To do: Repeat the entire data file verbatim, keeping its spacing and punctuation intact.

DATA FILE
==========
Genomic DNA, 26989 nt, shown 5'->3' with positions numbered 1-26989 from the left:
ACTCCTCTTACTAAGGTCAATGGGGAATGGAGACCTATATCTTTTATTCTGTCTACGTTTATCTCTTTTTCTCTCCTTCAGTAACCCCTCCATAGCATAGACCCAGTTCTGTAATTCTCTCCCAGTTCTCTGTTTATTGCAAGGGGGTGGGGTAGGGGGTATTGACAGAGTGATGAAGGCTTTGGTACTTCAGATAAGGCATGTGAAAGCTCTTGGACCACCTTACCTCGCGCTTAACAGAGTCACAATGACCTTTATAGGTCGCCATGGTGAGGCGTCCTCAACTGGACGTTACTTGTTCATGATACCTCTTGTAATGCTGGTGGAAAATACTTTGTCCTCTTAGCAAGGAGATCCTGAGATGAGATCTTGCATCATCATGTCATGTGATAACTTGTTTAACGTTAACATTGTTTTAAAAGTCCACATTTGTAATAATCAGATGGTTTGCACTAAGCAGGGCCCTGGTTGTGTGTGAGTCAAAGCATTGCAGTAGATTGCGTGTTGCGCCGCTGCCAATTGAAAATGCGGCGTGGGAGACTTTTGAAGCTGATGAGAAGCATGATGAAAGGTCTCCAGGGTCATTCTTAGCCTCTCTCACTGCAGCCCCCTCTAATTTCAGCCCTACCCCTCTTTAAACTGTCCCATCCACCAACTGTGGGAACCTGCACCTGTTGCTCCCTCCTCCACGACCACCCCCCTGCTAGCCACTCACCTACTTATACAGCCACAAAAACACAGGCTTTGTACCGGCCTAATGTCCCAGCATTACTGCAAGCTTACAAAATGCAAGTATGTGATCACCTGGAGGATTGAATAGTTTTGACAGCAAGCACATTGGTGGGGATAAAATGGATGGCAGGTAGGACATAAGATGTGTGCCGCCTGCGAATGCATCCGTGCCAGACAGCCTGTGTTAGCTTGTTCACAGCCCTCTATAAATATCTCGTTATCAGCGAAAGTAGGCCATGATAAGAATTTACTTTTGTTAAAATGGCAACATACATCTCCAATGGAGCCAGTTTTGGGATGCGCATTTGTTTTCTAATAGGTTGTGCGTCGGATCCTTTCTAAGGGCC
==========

Genomic DNA, 26989 nt, shown 5'->3' with positions numbered 1-26989 from the left:
ACTCCTCTTACTAAGGTCAATGGGGAATGGAGACCTATATCTTTTATTCTGTCTACGTTTATCTCTTTTTCTCTCCTTCAGTAACCCCTCCATAGCATAGACCCAGTTCTGTAATTCTCTCCCAGTTCTCTGTTTATTGCAAGGGGGTGGGGTAGGGGGTATTGACAGAGTGATGAAGGCTTTGGTACTTCAGATAAGGCATGTGAAAGCTCTTGGACCACCTTACCTCGCGCTTAACAGAGTCACAATGACCTTTATAGGTCGCCATGGTGAGGCGTCCTCAACTGGACGTTACTTGTTCATGATACCTCTTGTAATGCTGGTGGAAAATACTTTGTCCTCTTAGCAAGGAGATCCTGAGATGAGATCTTGCATCATCATGTCATGTGATAACTTGTTTAACGTTAACATTGTTTTAAAAGTCCACATTTGTAATAATCAGATGGTTTGCACTAAGCAGGGCCCTGGTTGTGTGTGAGTCAAAGCATTGCAGTAGATTGCGTGTTGCGCCGCTGCCAATTGAAAATGCGGCGTGGGAGACTTTTGAAGCTGATGAGAAGCATGATGAAAGGTCTCCAGGGTCATTCTTAGCCTCTCTCACTGCAGCCCCCTCTAATTTCAGCCCTACCCCTCTTTAAACTGTCCCATCCACCAACTGTGGGAACCTGCACCTGTTGCTCCCTCCTCCACGACCACCCCCCTGCTAGCCACTCACCTACTTATACAGCCACAAAAACACAGGCTTTGTACCGGCCTAATGTCCCAGCATTACTGCAAGCTTACAAAATGCAAGTATGTGATCACCTGGAGGATTGAATAGTTTTGACAGCAAGCACATTGGTGGGGATAAAATGGATGGCAGGTAGGACATAAGATGTGTGCCGCCTGCGAATGCATCCGTGCCAGACAGCCTGTGTTAGCTTGTTCACAGCCCTCTATAAATATCTCGTTATCAGCGAAAGTAGGCCATGATAAGAATTTACTTTTGTTAAAATGGCAACATACATCTCCAATGGAGCCAGTTTTGGGATGCGCATTTGTTTTCTAATAGGTTGTGCGTCGGATCCTTTCTAAGGGCC